Along the way, he acquires two boys as traveling companions for the entire summer. This touching and heart-felt story is about relationships. It is also a coming of age story. The "scenery" is wonderful, our national parks, and the story just resonated with me, so much so that I just hated to part with these characters.
This story took unexpected turns, some of which initially disturbed me. Life does that to you. It had a great narration by Jeff Cummings. I came away feeling happy and satisfied with just a touch of bittersweet. However, I am not ready to start my next audiobook (unusual for me.) I just have to steep in this one for a while more.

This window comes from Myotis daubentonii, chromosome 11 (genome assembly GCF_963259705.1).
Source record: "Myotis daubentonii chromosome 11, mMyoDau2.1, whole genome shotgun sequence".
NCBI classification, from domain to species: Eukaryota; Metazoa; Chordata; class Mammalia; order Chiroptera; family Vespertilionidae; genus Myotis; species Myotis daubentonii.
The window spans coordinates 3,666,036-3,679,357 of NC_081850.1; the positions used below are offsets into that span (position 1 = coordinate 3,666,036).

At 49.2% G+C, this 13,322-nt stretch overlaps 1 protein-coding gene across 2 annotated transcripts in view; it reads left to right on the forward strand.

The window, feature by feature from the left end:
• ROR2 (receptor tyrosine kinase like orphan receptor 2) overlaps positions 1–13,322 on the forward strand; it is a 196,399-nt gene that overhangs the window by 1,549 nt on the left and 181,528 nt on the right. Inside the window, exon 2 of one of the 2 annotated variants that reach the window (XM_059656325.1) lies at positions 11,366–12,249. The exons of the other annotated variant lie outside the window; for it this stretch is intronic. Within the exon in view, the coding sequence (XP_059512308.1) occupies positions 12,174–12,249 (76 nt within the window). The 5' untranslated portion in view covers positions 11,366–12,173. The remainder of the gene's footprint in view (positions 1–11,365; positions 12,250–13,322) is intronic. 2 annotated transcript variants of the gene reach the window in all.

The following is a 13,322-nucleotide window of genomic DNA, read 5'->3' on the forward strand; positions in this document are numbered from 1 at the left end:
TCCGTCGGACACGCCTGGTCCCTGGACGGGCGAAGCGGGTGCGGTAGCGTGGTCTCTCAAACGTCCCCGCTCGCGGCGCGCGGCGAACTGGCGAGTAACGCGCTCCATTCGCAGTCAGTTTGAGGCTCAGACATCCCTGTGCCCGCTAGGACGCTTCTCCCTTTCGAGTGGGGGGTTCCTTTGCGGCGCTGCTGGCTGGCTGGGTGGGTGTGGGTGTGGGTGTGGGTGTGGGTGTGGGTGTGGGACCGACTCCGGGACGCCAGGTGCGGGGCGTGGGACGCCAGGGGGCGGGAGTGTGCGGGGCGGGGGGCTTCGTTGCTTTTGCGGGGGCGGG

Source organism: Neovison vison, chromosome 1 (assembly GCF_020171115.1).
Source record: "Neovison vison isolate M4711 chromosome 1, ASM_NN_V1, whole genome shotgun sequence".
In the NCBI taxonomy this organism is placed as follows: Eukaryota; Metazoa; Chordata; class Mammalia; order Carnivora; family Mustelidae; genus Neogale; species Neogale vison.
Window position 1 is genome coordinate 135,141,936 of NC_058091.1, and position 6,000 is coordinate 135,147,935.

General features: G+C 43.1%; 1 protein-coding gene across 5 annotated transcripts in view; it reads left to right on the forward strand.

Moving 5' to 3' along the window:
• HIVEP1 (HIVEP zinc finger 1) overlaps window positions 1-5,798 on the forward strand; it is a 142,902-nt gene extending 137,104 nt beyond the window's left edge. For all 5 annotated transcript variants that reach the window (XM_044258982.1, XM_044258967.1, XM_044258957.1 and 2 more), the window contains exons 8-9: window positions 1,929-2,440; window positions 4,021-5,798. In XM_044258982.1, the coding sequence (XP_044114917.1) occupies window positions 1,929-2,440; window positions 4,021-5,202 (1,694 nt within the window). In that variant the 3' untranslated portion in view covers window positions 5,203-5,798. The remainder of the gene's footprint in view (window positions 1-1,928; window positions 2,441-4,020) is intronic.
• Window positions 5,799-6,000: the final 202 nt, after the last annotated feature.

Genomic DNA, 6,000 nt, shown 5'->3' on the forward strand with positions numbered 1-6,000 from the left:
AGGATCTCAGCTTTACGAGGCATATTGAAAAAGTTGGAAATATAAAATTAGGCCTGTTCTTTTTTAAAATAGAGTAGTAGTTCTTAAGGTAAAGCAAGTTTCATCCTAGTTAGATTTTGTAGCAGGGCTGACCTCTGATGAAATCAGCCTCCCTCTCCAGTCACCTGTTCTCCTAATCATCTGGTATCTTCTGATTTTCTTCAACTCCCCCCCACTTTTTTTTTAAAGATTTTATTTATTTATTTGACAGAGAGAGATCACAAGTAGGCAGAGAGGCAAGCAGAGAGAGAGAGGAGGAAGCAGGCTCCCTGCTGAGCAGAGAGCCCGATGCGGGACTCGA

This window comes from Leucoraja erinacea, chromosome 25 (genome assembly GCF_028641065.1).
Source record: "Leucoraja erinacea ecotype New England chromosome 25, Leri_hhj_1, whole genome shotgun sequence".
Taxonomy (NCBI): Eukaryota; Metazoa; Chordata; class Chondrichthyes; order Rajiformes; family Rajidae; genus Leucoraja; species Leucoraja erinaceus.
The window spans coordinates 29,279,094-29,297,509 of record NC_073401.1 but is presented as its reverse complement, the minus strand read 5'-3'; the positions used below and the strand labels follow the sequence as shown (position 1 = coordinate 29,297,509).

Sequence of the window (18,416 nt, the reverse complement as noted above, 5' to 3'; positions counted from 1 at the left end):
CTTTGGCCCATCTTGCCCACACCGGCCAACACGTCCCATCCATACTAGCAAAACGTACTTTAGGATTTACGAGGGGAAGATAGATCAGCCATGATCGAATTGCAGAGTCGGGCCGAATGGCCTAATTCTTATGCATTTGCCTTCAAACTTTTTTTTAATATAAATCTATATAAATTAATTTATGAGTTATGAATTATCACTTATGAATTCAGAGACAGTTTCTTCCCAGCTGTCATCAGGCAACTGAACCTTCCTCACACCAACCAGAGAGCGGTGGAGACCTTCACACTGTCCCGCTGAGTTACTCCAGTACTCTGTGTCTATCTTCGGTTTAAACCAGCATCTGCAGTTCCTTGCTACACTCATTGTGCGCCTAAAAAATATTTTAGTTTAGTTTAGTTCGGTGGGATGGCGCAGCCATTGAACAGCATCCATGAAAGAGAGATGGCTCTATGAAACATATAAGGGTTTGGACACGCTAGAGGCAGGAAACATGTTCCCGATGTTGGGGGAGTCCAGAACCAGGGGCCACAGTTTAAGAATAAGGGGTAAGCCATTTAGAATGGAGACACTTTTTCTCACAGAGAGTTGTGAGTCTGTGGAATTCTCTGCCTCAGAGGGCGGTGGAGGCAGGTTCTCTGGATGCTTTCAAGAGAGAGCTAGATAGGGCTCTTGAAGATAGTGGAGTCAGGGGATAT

I haven't been really fond of Scalzi's more humorous science fiction, but this book sounded REALLY interesting. I am so glad I got it!
This is a more serious type of story. Scalzi has created a nightmarish future world where a new disease "locks in" a significant percentage of human beings to total paralysis, while their brains are still fully functional. The story is actually a crime mystery and a well-crafted one at that. People with the disease are called Haydens, named after the first lady who was afflicted early on with the disease. (She abhorred the disease being named after her but had no choice in the matter.) Aside from the mystery, there were issues of disabled rights, robotics, and corporate bullying, among others. Scalzi created a very plausible scenario, chilling in its believability.